Impressed by the Industrial Revolution and the rapid development of the natural sciences, Émile Zola, born in Paris in 1840, composed a 20-volume cycle of novels "Les Rougon-Macquart" detailing the fate of one fictional family; some of them bastards, some legitimate. Zola allows his characters to become murderers and adulterers, business magnates and revolutionaries. Is there nothing more than "the survival of the fittest"? Can mankind ever become "better"? Or are all attempts to make his life more valuable doomed to failure from the start? This cycle of novels provides the material for a theatre trilogy lasting three years, whose autonomous parts will each premiere at the Ruhrtriennale.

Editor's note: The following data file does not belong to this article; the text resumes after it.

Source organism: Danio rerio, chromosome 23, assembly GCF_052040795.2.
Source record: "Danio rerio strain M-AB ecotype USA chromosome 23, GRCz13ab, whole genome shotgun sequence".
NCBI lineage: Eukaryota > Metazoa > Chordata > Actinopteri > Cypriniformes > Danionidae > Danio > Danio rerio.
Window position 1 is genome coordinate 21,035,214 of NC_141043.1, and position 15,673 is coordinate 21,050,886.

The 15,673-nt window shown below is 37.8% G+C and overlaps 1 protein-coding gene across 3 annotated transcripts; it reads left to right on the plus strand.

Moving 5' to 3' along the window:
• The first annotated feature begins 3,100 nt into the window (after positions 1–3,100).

In the first part of the trilogy, "LIEBE (LOVE)", the central character is the doctor Pascal. He develops a theory of human progress based on his study and documentation of his own family tree. He is also researching for a new medication which will inhibit all disease and restore the patient's youth. Pascal tells the story of Gervaise, a bastard of the family with a limp, who tries to save herself from the worst of fates, along with her sons Jacques and Etienne, her pretty daughter Nana and her various husbands and lovers, by working was a washerwoman.